What is a Shadowbox?

Recently a customer ordered a shadowbox item from our store and when she received it, she was shocked saying “but it is hollow, it is not solid !!” We used the term shadowbox in the description and showed all kinds of views revealing the construction but perhaps if  a person has never seen a shadowbox, he or she might not know what they are looking at and what to expect.

Shadowbox Belt Buckle - Wilbur Musket, Navajo

Shadowbox Belt Buckle – Wilbur Musket, Navajo

A common jewelry technique used by Navajo and other Native American silversmiths to add interest and layering to a piece is a shadowbox.

The shadowbox technique consists of a cutout top layer that is usually domed and that is soldered to a solid bottom layer.

Vintage Shadowbox Ring

Vintage Shadowbox Ring

The cutout design on the top can vary from paw prints to kokopelli to blanket designs – limited only by the designer’s imagination.

Shadowbox Bolo Tie with Paw Prints

Shadowbox Bolo Tie with Paw Print Cutouts

The bottom layer might be left bright silver or oxidized to give a dark contrast to the cutout design.

Shadowbox Bracelet by Pauline Benally, Navajo

Shadowbox Bracelet by Pauline Benally, Navajo —-the underlayer has a darkened (oxidized) background for a contrasting accent.

Stones are often set into the shadowbox – some artists let the stones protrude somewhat out of the top of the shadowbox and others use stones that when set are flush with the cutout layer.

Shadowbox ring showing one flush (turquoise) and one protruding (coral) piece

Shadowbox ring showing one flush (turquoise) and one protruding (coral) piece

Paula

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Jacob Poleviyouma, Jr. – Hopi Bear Paw Watch Tips

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Jacob Poleviyouma, Jr.

Jacob Poleviyouma, Jr. was of the Hopi Sun Clan in the Shungopavi-Hotevilla Pueblo. He learned his craft at the Hopi Silvercraft Cooperative Guild in Second Mesa, Arizona and produced jewelry from 1976 until his death in 1986.

Hallmark of Hopi Jacob Poleviyouma, Jr.

Hallmark of Hopi Jacob Poleviyouma, Jr.

Hopi Silvercraft Guild

The Hopi Silvercraft Guild was formed in 1949 by the Indian Arts and Crafts Board and the Hopi Government Agency. For twenty years, the Guild provided classes, a central workshop and a stable marketing outlet for Hopi made items.

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Paula

Lawrence Saufkie carried on the Hopi Tradition of Overlay

Lawrence Saufkie (1935-2011), Hopi Pueblo, Bear Clan, was the son of Paul Saufkie Sr. and Ruby Saufkie and brother of Andrew Saufkie, Paul Saufkie, Jr., Vaughn Saufkie; husband of Griselda Saufkie; father of Wilmer Saufkie Lomayaoma; uncle of Bob Sekakuku.

Lawrence_SaufkieLawrence learned silverwork, particularly overlay, from his father Paul Saufkie Sr. His father and Fred Kaboutie began perfecting this style in the 1930s and when Hopi soldiers returned from World War II, they began teaching them the method.

What is Overlay?

With silver overlay, there are two layers of silver. The top layer is a scene, figures, or symbols meticulously cut out and then place on a solid silver layer.

The bottom layer is the background behind the cutouts and is traditionally darkened (oxidized) for contrast. In addition the same areas are usually etched with hashmarks.

The two layers are “sweated” together – that is, the silver is heated so that the two layers meld.

The result is a 3-D picture with great depth and interest.

BU129-BG-bearpaw-saufkie-2

Throughout his life, Lawrence was a great ambassador of Hopi jewelry and a teacher to many.

His hallmark is a bear and SAUFKIE like this

Hallmark of Lawrence Saufkie, Hopi

Hallmark of Lawrence Saufkie, Hopi

Lawrence Saufkie was a Hopi silversmith for more than 60 years. In 1998, he was recognized by the American Museum of Natural History for his contributions to this art form and was the recipient of the Southwestern Association for Indian Arts Lifetime Achievement Award.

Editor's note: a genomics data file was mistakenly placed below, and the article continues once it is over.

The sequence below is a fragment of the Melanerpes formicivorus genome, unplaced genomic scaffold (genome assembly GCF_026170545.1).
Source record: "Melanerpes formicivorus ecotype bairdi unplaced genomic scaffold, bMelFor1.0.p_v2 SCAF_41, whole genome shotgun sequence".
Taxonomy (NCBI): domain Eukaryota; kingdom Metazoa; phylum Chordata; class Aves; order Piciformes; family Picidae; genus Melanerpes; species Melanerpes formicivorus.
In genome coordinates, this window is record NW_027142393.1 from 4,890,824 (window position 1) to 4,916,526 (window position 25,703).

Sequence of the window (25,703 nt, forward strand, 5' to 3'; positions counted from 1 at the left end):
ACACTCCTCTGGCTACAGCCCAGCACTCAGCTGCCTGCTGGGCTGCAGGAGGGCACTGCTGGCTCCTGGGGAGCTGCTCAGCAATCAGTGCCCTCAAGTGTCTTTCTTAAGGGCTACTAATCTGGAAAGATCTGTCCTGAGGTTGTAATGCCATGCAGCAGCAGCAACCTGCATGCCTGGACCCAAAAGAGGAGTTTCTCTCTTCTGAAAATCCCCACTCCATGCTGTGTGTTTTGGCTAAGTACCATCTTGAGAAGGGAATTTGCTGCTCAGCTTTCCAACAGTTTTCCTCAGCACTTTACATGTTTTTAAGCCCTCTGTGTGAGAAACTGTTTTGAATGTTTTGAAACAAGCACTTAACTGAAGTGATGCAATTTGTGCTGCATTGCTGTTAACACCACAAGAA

Lawrence Saufkie was designated an Arizona Living Treasure in 2002. He has been featured in numerous magazines and books and his work has been collected by museums such as the Heard Museum, the Museum of Northern Arizona, the Peabody Museum, and Harvard University.

BU129-BG-bearpaw-saufkie-1Paula

Little info in Canada on Hopi hallmarks – can you help?

June 26. 2014

Hi Paula.  I hope you can help me.  I have spent hours and hours and hours trying to identify some Hopi jewellery that i bought in the 70’s. I live in Canada, and there is little help up here  identifying  South West Jewellery.  I have two silver overlay Hopi  pins, both with the same ‘signature’ on the back.  The signature is sort of like a ‘W’ .  I have searched available sites on line that list signatures, but have not found anything.  I also tried searching the images of pieces that seemed similar, and I came up with a definite similarity to a pin/pendant by Victor Coochwytewa (I should be so lucky!)

Could your recommend someone who might be able to help me with signed pottery?  I have small items by Marie G. Romero from Jemez, Gloria Gachupin from the Zia Pueblo, and a beautiful pot by Rondina Huma, Tewa.
Thank you for any help.
elain genser

Hopi kachina hallmark Hopi kachina pin (2) hopi kachina pin Hopi RoadRunner Roadrunner markHi Elain,

Thank you for your patience. As you can see, due to the volume of questions we receive, it takes about a month for a question to work its way to the top of the queue.

I know nothing about pottery, so perhaps another reader might reply to that.

Elain, you also sent photos of a bracelet. If you want to resubmit that as a separate question like you did with this pin question, I’ll put it in the queue.

Now to the hallmark on these wonderful collectible Hopi pins.

The W hallmark is actually that of a lightning bolt with two arrowheads, one on each end. There is a bit of patina there occluding the hallmark. That hallmark is of McBride Lomayestewa, a Hopi artist of the Snow Clan from the village of Shungopavi who was born in 1932.  He began work in 1956 and died in 2002.

He learned his craft at the Hopi Guild. He is brother of Mark and Clarence.

Now that you know the artist’s name you can do a search and learn more about him and see other examples of his work.

Enjoy your treasures !

Paula

To view our full list of article or to ask a jewelry question, follow the instructions here

http://www.horsekeeping.com/native-american-jewelry-artifacts.htm

If you are selling your jewelry, read this